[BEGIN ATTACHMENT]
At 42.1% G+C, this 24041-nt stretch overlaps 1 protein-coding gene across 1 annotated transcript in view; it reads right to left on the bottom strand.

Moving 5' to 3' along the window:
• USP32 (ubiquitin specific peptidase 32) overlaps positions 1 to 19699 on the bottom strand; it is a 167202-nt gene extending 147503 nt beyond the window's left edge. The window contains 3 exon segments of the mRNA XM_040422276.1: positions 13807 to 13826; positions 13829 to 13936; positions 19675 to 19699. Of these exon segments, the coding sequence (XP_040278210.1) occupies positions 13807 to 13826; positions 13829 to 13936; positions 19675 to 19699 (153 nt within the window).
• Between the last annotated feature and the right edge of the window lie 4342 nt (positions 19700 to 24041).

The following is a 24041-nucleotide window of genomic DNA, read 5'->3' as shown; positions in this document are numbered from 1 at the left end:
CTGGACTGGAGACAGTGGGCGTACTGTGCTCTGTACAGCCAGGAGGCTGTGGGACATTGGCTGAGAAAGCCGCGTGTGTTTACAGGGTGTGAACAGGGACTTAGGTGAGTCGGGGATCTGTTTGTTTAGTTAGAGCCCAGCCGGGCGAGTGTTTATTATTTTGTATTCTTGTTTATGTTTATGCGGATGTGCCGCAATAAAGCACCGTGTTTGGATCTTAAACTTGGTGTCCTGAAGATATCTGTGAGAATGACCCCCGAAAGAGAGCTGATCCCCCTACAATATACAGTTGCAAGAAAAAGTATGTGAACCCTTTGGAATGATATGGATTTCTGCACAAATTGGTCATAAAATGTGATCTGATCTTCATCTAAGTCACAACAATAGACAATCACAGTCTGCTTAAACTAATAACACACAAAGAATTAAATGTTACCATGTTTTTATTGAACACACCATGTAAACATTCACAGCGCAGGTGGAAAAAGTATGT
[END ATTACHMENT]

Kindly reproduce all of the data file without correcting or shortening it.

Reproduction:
At 42.1% G+C, this 24041-nt stretch overlaps 1 protein-coding gene across 1 annotated transcript in view; it reads right to left on the bottom strand.

Moving 5' to 3' along the window:
• USP32 (ubiquitin specific peptidase 32) overlaps positions 1 to 19699 on the bottom strand; it is a 167202-nt gene extending 147503 nt beyond the window's left edge. The window contains 3 exon segments of the mRNA XM_040422276.1: positions 13807 to 13826; positions 13829 to 13936; positions 19675 to 19699. Of these exon segments, the coding sequence (XP_040278210.1) occupies positions 13807 to 13826; positions 13829 to 13936; positions 19675 to 19699 (153 nt within the window).
• Between the last annotated feature and the right edge of the window lie 4342 nt (positions 19700 to 24041).

The following is a 24041-nucleotide window of genomic DNA, read 5'->3' as shown; positions in this document are numbered from 1 at the left end:
CTGGACTGGAGACAGTGGGCGTACTGTGCTCTGTACAGCCAGGAGGCTGTGGGACATTGGCTGAGAAAGCCGCGTGTGTTTACAGGGTGTGAACAGGGACTTAGGTGAGTCGGGGATCTGTTTGTTTAGTTAGAGCCCAGCCGGGCGAGTGTTTATTATTTTGTATTCTTGTTTATGTTTATGCGGATGTGCCGCAATAAAGCACCGTGTTTGGATCTTAAACTTGGTGTCCTGAAGATATCTGTGAGAATGACCCCCGAAAGAGAGCTGATCCCCCTACAATATACAGTTGCAAGAAAAAGTATGTGAACCCTTTGGAATGATATGGATTTCTGCACAAATTGGTCATAAAATGTGATCTGATCTTCATCTAAGTCACAACAATAGACAATCACAGTCTGCTTAAACTAATAACACACAAAGAATTAAATGTTACCATGTTTTTATTGAACACACCATGTAAACATTCACAGCGCAGGTGGAAAAAGTATGT